NEW ONLINE DATABASES AND OTHER IMPORTANT ANNOUNCEMENTS
JULY 20, 2014
ARIZONA BEGINS DIGITIZING HOMESTEAD RECORDS HELD AT NATIONAL ARCHIVES: Homestead records contain valuable information on the land improvements as well as the building materials used in the home, its size, number of wells, orchards, forests, types of crops, amount of land cleared, fences built and in some cases may include military service, evidence of naturalization and much more. The Archives contains and protects these records from the 30 homestead states as described in The Homestead Act of 1862. It lasted for 123 years.
The National Park Service branch of the Homestead National Monument of America in Nebraska will place these online and be available free at www.nps.gov/home/index.htm, or from one of the Family Search Centers. They will also be available by subscription through Fold3.com and Ancestry.com.
JULY LEGACY USER GROUP DAY CHANGES: Just for the month of July, the Legacy User Group meeting is changed to the fifth Tuesday, the July 29, due to this one-time summer change. It meets from 1:30-3:30 in the meeting room downstairs in the Genealogy Center. Those needing individual help meet from 3:30-5 p.m. The usual day is the fourth Tuesday at the times noted above. It is free and open to those using Legacy Family Tree genealogy program.
NEW YORK DIGITIZING PRISON ARCHIVES: Previously only available at the Archives in Albany, these are going online over the next few months. Already in digital format, the New York Times identifies the following: “Newgate in Greenwich Village (1797-1810), the first New York State penitentiary and the inspiration for the phrase “up the river”; Clinton (1851-1866, 1926-1939); and Sing Sing (1865-1939), will be available free to New York residents from Ancestry.com later this month.” For more, go to www.ancestry.com/cs/ContentServer to find the article Ancestry.com Learning Center.
MULTNOMAH COUNTY, OREGON CEMETERIES ONLINE: With the influx of pioneers to Oregon in the mid-1800s, family cemeteries began to appear across the county. The care of these became that of the churches or cemetery associations after the families died off or moved on. Over the years, these became neglected or forgotten until the legislature mandated public care of the remaining 13 cemeteries in Multnomah County between 1949 and 1960. Lone Fir is on the National Register of Historic Places and Jones Cemetery has been a county cemetery since 1872. In 1994, these cemeteries transferred all its cemeteries to Metro, now responsible for the care. These are now online and searchable at www.oregonmetro.gov/historic-cemeteries/history-metros-pioneer-cemeteries.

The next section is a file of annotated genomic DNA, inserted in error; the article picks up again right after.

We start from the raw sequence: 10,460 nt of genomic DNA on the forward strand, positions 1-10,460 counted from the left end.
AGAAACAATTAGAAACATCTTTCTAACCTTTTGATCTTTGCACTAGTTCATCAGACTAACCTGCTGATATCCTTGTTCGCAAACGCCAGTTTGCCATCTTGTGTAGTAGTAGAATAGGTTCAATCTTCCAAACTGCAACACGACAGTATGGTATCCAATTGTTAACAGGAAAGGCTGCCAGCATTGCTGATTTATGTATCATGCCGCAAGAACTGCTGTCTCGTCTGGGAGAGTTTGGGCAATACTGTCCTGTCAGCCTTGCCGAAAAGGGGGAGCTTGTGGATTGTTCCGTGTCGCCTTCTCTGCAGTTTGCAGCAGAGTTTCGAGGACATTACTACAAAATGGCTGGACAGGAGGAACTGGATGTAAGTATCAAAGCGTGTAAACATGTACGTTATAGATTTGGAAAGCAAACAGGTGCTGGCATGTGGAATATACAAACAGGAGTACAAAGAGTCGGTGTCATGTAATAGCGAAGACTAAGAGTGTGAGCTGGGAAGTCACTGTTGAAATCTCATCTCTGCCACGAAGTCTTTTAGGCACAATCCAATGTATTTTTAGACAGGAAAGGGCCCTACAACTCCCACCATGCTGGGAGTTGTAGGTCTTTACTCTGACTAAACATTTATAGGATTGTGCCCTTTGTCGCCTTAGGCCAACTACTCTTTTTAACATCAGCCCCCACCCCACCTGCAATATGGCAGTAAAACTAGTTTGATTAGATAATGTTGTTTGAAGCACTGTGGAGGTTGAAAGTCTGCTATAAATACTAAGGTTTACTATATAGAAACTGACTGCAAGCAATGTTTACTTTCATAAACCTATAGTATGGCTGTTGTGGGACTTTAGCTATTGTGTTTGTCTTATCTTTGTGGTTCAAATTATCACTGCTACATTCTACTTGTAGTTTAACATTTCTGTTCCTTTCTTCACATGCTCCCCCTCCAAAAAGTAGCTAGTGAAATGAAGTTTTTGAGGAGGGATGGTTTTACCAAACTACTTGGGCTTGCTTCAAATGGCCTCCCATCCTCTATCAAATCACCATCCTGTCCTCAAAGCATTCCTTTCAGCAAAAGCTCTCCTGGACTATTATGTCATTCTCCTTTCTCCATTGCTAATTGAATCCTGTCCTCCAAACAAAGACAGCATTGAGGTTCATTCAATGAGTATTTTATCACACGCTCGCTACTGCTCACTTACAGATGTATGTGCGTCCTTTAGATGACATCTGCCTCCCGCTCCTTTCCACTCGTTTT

1956 PLANO STAR COURIER ABSTRACTED: The Plano paper is being abstracted from 1956 and appears monthly in the Genealogy Friends Newsletter online. It appears under Flashback: Tracing Our Collin County Roots, by this author. Currently, the June issue is dated April 12, 1956. In it are many names of locals, companies, etc., of that period. Also in the same June issue of The Newsletter is an article on The Lavon State Bank by Joy Gough. If you are searching Collin County or just want to take a trip down memory lane, you should give this a look. Go to www.genealogyfriends.org/newsletter-archives.html and select the Newsletter for that month.
BOUND MAGAZINES AND JOURNALS IN GENEALOGY CENTER: The Genealogy Center has many bound magazines and journals of local county or county historical societies on their shelves that just might help you solve one of those roadblocks we run into from time to time. They are located at the end of the state or county reference sections with the spine label, GEN PER (Genealogy Periodical). These contain valuable information. Don’t forget to check this out the next time you are in the library. All new bound books received in the library are on the New Books shelves. Genealogy Friends just donated a large number recently. Any unbound books are sent to the bindery before going on the library shelves.
DON’T USE A HAMMER ON YOUR COMPUTER: On August 16, 2013, Daniel Scurlock will discuss caring for your computer without using a hammer, from 10:30-12:30 p.m., in the Program Room of the Haggard Library, located between Park and Parker on Coit Road. His information is always professional and truly beneficial to researchers. For information see the website at www.genealogyfriends.org, or email firstname.lastname@example.org. All Saturday Seminars are free to those interested in genealogical research and a great opportunity for networking with other genealogists. Afterwards, attendees are invited to continue networking during lunch at TGI-Friday’s on Preston Road, between Park and Parker.
Brenda Kellow has a bachelor's degree in history, teaches, and lectures on genealogy. Before retiring to publish her family’s histories in 2007, Brenda held certification as a Certified Genealogist and as a Certified Genealogical Instructor. Send reunion announcements, books to review, and genealogy queries to: email@example.com.